As I approached my prime, I developed the powerful urge to write thrillers. My wife harbored the absurd suspicion midlife crisis had struck, because I was bound in those days to courtroom and desk at the U.S. Attorney’s Office. So my dream remained just that for a long time. As soon as I retired, though, we moved to Arizona and I took things in hand by enrolling in a workshop for wannabe authors. German is my native tongue, not English, and my experience as an author consisted of the publication of a couple of student papers and law journal articles, plus cranking out numberless legal pleadings and briefs. What was I thinking?
The workshop was a bust, but it did push me into tackling my first book, The Stasi File – Opera and Espionage: A Deadly Combination, in which, following the age-old advice to “write what you know,” I wove together the unlikely combination of a German upbringing, a lifelong love of opera and my experiences as an attorney. After a beginning that seemed to take forever, I was surprised when the challenge of creating characters and building a plot that was real and intriguing started to take over my waking hours, and a few sleeping ones too.
My skill and talent developed quickly, but there were many times they seemed almost superfluous--I was too busy holding on tight as "my" characters and their actions took over and went their own ways, leaving me to serve as their scribe and menial servant. What a journey!
"The Stasi File" was named a finalist for Book of the Year by the British Arts Council sponsored website YouWriteOn.com, and is ranked a bestseller by the site. The novel was a quarter finalist in the 2011 Amazon Breakthrough Novel Award Contest. Reviews and reader comments on the book include "breathtaking roller coaster ride," and "comparable to the books of Clancy, Ludlum and Follett."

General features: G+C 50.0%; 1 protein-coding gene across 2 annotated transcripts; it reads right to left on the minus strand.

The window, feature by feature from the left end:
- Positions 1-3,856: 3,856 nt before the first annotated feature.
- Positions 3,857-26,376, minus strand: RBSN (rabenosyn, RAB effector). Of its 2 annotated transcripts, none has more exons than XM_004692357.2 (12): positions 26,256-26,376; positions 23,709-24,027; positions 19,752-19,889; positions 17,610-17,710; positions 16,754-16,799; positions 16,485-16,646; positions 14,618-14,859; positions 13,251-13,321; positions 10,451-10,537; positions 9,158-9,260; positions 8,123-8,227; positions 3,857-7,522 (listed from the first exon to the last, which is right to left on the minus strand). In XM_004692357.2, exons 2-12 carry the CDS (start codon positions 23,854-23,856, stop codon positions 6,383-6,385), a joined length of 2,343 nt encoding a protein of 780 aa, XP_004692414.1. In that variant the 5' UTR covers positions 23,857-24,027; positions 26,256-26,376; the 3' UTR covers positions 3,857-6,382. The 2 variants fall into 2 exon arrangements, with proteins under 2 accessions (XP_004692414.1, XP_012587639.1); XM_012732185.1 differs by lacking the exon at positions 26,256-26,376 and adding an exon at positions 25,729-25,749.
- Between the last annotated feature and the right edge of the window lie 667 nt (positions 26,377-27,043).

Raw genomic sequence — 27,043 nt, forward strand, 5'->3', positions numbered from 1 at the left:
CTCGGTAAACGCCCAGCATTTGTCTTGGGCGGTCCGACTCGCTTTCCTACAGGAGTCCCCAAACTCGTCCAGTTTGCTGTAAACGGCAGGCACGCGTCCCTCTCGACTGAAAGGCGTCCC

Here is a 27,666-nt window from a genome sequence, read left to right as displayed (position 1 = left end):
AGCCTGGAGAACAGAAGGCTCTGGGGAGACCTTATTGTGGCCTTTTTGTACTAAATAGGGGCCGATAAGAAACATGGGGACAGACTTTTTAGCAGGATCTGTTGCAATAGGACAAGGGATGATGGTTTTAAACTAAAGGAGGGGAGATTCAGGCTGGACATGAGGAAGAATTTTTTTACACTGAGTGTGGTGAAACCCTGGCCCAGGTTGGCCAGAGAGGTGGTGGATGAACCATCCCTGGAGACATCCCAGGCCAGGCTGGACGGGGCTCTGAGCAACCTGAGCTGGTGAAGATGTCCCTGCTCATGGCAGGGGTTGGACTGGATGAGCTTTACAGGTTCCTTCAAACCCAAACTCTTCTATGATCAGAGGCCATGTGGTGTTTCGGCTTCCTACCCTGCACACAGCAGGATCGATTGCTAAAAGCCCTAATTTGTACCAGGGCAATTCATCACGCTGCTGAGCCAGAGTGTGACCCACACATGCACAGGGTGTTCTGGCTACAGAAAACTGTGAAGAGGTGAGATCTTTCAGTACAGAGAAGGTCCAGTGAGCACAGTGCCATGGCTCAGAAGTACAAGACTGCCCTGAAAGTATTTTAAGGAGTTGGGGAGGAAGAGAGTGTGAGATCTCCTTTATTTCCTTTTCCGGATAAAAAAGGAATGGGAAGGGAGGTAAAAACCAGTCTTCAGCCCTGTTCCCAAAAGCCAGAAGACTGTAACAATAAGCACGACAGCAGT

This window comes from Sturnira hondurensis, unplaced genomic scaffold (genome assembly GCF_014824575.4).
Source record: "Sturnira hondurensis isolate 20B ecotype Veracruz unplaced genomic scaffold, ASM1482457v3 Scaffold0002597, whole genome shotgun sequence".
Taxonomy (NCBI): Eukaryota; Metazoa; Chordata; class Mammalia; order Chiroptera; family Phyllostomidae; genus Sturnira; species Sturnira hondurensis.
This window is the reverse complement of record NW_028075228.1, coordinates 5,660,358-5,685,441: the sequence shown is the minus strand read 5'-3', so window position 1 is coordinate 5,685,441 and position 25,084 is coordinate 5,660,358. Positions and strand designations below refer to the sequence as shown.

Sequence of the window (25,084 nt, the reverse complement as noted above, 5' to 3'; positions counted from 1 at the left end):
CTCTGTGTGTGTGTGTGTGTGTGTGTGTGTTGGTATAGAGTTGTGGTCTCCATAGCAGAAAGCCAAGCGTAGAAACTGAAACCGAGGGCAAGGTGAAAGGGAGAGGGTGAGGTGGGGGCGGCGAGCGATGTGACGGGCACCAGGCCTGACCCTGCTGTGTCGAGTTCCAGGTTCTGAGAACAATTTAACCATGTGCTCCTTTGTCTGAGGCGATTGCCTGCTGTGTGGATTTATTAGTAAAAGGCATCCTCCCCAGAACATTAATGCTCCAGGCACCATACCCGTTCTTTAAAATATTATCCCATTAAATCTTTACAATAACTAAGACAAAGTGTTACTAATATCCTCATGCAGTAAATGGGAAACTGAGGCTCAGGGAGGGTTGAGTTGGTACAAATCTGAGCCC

The sequel, "Kiss of the Shaman's Daughter," pits The Stasi File protagonists, Sylvia and Rolf, against ruthless smugglers of Indian artifacts during Sylvia's engagement at the Santa Fe Opera, interweaving as subplot the story of thirteen-year old Indian girl, Teya, during the Pueblo Indian Revolt of 1680 that drove the Spanish from New Mexico.
The fierce cold-war espionage battle between East and West Germany inspired me to write my third novel, "Red Romeo." The plot takes the reader inside the Stasi spymaster's ingenious method of unleashing his small army of spy gigolos on lonely women working in the West German government's most secret divisions.
by Peter Bernhardt
The summer of 1977 finds divided Germany locked in a fierce espionage battle. West Germany’s premier spy hunter, ambitious SABINE MAIER, faces off against ruthless Stasi General WERNER HEINRICH. Sabine has filled half a prison with her prodigious arrests of communist spies. Heinrich is the mastermind behind a small army of spy gigolos who prey on lonely women working in the West German government.
Kiss of the Shaman's Daughter
by Peter Bernhardt
When a Washington trial lawyer and a budding opera diva are pressed into searching for a missing archaeologist in the Santa Fe hills, they not only encounter ruthless antiquities traffickers, but find their fates intertwined with that of a shaman’s daughter, who centuries earlier played a crucial role in the Pueblo Indian Revolt that drove the Spanish from New Mexico.
One Promise Too Many
on Aug. 06, 2011
Rick Bylina has created a memorable character in Detective Roger Stark whose desperate race against time to save a kidnapped girl will grip the reader from start to finish. Stark not only must work with a new partner who has his own issues, but he must also overcome his own past as a cop who failed to prevent a boy's drowning and a murder. Bylina has made the detective so human and likeable that the reader will instantly pull for him as the twists and turns of the fast moving plot keep Stark and his partner off balance. The characters are vividly drawn, the settings are well painted, and the story line advances at breakneck pace toward a climactic finale. Bylina is a master at creating tension, conflict and drama without having to resort to gratuitous violence and obscenities. If you like a story that compels you to turn the page, this book is for you.
Peter Bernhardt, Author: The Stasi File - Opera and Espionage: A Deadly Combination, Quarter Finalist 2011 Amazon Breakthrough Novel Award Contest. Sequel: Teya's Kiss.